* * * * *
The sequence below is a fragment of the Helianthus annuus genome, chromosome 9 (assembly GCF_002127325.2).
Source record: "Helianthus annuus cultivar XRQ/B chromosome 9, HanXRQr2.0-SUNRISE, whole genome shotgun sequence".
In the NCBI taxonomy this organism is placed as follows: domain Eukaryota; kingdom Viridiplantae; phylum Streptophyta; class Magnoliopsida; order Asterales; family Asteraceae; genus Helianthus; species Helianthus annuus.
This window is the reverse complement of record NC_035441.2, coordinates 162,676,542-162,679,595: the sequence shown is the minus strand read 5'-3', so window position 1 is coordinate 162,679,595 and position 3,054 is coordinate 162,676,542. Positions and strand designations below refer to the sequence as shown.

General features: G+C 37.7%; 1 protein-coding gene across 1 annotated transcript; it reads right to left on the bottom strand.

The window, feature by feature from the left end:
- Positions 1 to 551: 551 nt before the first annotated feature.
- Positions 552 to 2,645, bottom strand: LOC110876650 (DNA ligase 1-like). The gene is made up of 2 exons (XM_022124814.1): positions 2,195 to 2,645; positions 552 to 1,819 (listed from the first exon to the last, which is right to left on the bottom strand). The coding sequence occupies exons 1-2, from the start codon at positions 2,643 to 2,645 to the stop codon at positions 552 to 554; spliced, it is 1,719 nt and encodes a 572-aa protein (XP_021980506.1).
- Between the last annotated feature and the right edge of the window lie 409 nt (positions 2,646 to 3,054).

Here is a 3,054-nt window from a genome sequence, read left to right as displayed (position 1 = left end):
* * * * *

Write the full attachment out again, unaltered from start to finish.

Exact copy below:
The sequence below is a fragment of the Helianthus annuus genome, chromosome 9 (assembly GCF_002127325.2).
Source record: "Helianthus annuus cultivar XRQ/B chromosome 9, HanXRQr2.0-SUNRISE, whole genome shotgun sequence".
In the NCBI taxonomy this organism is placed as follows: domain Eukaryota; kingdom Viridiplantae; phylum Streptophyta; class Magnoliopsida; order Asterales; family Asteraceae; genus Helianthus; species Helianthus annuus.
This window is the reverse complement of record NC_035441.2, coordinates 162,676,542-162,679,595: the sequence shown is the minus strand read 5'-3', so window position 1 is coordinate 162,679,595 and position 3,054 is coordinate 162,676,542. Positions and strand designations below refer to the sequence as shown.

General features: G+C 37.7%; 1 protein-coding gene across 1 annotated transcript; it reads right to left on the bottom strand.

The window, feature by feature from the left end:
- Positions 1 to 551: 551 nt before the first annotated feature.
- Positions 552 to 2,645, bottom strand: LOC110876650 (DNA ligase 1-like). The gene is made up of 2 exons (XM_022124814.1): positions 2,195 to 2,645; positions 552 to 1,819 (listed from the first exon to the last, which is right to left on the bottom strand). The coding sequence occupies exons 1-2, from the start codon at positions 2,643 to 2,645 to the stop codon at positions 552 to 554; spliced, it is 1,719 nt and encodes a 572-aa protein (XP_021980506.1).
- Between the last annotated feature and the right edge of the window lie 409 nt (positions 2,646 to 3,054).

Here is a 3,054-nt window from a genome sequence, read left to right as displayed (position 1 = left end):